Marbella Life and Visitor Travel Tips
(Marbella, Costa del Sol, Spain)
With endless sandy beaches and a coastline of more than 25 km / 16 miles, it is easy to see why Marbella is such a major tourist destination. Marbella is close to Malaga
and enjoys a typical Mediterranean-style climate, with plenty of year-round sunshine.
Located along Spain's famous Costa del Sol, Marbella has become known for much more than its beautiful beaches and contains many historic buildings, together with winding narrow back streets, art galleries and shops in central Marbella, authentic bistros, impressive golf courses and scenic harbours, such as the popular José Banús Port (Puerto Deportivo José Banús), where pleasure boats are always on offer.
Life in Marbella is led at a fairly relaxed pace, although both locals and visitors in Marbella know how to party, with a range of lively nightspots on offer. Marbella also features plenty of fine dining, with many top restaurants just a short walk from the beachfront.
Tourism and Tourist Information (Oficinas de Turismo)
A number of tourist information centres are available in and around the resort of Marbella, offering a range of travel tips, brochures about tourist attractions, area maps, accommodation advice and up-to-date events listings. The main tourist bureaus in Marbella can be found along the Plaza de los Naranjos in the city centre, and also close to the seafront, on the Glorieta de la Fontanilla.
Central Tourist Office
Address: Plaza de los Naranjos, Marbella, Costa del Sol, Spain
Tel: +34 952 823 550
Open hours: daily - 09:00 to 20:00
Seafront Tourist Office
Address: Glorieta de la Fontanilla, Marbella, Costa del Sol, Spain
Tel: +34 952 771 442
Open hours: daily - 09:00 to 20:00
Spanish is the third most widely spoken language in the world, behind Chinese and English. Although Spanish is the main language in Marbella, English, French and German are usually spoken and understood at most attractions, galleries, hotels and restaurants catering for tourists. When visiting locations outside of Marbella, consider taking a phrase book.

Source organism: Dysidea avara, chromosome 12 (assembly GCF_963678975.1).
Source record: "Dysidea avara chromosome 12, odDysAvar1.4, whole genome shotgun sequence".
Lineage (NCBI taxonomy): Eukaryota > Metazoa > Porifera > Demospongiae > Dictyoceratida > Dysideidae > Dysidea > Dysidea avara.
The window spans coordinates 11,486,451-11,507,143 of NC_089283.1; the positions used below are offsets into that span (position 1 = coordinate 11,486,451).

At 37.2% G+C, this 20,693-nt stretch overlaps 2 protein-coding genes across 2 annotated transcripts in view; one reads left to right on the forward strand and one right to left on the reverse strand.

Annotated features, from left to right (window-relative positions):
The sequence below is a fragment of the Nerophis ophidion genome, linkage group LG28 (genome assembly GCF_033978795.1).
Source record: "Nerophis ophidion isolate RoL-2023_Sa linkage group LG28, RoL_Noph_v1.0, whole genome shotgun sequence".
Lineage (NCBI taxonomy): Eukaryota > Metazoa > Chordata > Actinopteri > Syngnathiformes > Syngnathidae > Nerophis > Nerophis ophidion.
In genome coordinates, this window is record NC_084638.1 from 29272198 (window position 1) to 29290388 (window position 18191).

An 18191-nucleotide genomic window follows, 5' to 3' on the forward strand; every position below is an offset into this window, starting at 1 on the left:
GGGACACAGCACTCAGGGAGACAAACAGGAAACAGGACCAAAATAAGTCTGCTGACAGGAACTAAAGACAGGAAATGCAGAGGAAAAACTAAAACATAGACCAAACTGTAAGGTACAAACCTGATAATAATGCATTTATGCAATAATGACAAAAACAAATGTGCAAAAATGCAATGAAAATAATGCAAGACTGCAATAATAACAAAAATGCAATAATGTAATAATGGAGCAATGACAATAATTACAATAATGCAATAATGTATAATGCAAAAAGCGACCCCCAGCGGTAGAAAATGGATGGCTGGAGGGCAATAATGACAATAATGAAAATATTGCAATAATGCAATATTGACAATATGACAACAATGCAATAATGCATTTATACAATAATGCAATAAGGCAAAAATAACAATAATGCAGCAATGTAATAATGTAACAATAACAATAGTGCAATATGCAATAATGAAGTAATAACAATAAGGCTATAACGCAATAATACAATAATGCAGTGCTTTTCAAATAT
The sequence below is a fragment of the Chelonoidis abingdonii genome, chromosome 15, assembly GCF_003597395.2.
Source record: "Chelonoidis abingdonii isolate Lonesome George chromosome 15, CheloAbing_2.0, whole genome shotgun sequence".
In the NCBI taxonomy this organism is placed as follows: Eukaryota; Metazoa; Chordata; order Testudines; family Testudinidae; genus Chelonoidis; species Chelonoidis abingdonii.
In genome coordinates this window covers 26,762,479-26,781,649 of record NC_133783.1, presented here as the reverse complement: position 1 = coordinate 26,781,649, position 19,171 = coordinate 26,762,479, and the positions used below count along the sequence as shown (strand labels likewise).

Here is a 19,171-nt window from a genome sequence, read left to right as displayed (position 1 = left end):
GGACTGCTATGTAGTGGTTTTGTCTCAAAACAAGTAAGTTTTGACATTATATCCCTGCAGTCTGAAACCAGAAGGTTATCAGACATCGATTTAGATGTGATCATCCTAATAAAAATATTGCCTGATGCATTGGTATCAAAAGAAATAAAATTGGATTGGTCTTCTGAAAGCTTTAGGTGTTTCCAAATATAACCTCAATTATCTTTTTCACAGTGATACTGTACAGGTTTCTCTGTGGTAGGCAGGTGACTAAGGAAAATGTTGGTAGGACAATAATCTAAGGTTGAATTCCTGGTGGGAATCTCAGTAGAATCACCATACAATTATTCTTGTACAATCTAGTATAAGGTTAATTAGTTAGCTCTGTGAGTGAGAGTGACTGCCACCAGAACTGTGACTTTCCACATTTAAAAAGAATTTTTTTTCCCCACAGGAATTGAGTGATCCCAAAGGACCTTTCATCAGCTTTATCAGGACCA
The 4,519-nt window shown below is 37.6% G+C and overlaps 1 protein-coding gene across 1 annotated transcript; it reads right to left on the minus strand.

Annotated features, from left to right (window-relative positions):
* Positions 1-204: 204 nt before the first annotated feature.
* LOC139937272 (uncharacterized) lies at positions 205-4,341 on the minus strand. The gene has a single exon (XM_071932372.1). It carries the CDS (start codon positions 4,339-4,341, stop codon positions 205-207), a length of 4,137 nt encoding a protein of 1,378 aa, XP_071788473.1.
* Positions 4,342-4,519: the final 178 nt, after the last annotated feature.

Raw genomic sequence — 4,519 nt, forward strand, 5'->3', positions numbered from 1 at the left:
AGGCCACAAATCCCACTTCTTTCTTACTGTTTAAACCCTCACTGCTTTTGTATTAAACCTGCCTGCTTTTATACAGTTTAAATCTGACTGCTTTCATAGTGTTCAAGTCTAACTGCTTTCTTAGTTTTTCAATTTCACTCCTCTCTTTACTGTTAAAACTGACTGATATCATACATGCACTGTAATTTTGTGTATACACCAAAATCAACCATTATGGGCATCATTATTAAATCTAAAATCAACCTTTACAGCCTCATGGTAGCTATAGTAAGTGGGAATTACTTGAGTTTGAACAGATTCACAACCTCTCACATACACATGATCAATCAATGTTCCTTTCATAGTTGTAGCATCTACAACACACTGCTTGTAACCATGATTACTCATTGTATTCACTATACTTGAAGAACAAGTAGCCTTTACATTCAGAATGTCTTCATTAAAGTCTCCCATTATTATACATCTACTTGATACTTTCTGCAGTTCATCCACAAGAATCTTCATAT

Tipping is quite discretionary in Marbella, with taxi drivers usually being grateful with a little rounding up when paid, although this is by no means mandatory. Restaurants always include service charges by law and these should be clearly indicated on the menus, although a tip will still be expected and very much appreciated. Hotel staff, such as luggage handlers, happily accept a small tip. Generally, no other public service workers in the resort of Marbella expect to be tipped. You should always pay tips in cash, so that the person it is intended for receives it fully.
Places of Worship
The national religion of Marbella and throughout Spain is Roman Catholic, although most other faiths and religions are also represented in Marbella, such as Protestants and Muslims. There are an enormous and diverse selection of churches that welcome visitors and these often operate a fairly formal dress code, where shorts and revealing tops may not be allowed. One of Marbella's most important churches is the Church of the Incarnation (Iglesia Mayor de la Encarnación), which can be found in the city centre.
Harsh fines are enforced for those caught smoking in specified no-smoking areas in Marbella, and as of January 2006, these laws have been tightened. All offices, public buildings, places serving food, and venues catering for children in Marbella must be predominantly smoke-free, with many people choosing to smoke outside or in strictly designated areas. In Marbella, it is always a good idea to be diplomatic and choose your place to smoke carefully, or alternatively only smoke when others nearby are already smoking.
Tips for Using the Euro
The Euro is made up of eight coins and seven paper notes and was introduced on January 1, 2002. The 12 original members of the European Union - Austria, Belgium, Finland, France, Germany, Greece, Ireland, Italy, Luxembourg, Netherlands, Portugal
, and Spain - planned the event for many years in advance, deciding upon a specific conversion rate for each country's national currency. The colourful Euro bills, which include holograms and shades of green, yellow, blue, mauve, and orange, are identical throughout Europe. Coins have one common and one national side, but they can be used in any of the member countries, regardless of the country of issue. Old currencies are no longer accepted as legal tender, although major banks will happily convert them into Euros.
Telephones and Emergency Numbers
- Emergencies in Marbella - for police dial 091 (national) or 092 (local)
- For fire emergencies in Marbella - dial 080 or 085 and for an ambulance dial 409 5530
- To call from one city code to another in Marbella- first dial '0' followed by the Spanish city code and the main telephone number
Although on the whole Marbella is a safe place to visit, being a busy holiday resort it can attract pickpockets and bag snatchers who take advantage of large crowds of people. Consider wearing handbags and cameras across your body, and using a discreet money belt. Also, if possible park hire cars in the hotel parking area in Marbella, and never leave valuables on show in parked cars or hotel rooms.
VAT (IVA) is always included in the price and refunds are unusual in Marbella and throughout Spain. Tourists visiting the area from countries outside of the EU may claim tax refunds where the item was bought for personal use and cost more than a certain amount. Most shopkeepers in Marbella will be able to provide further information about taxes, if necessary.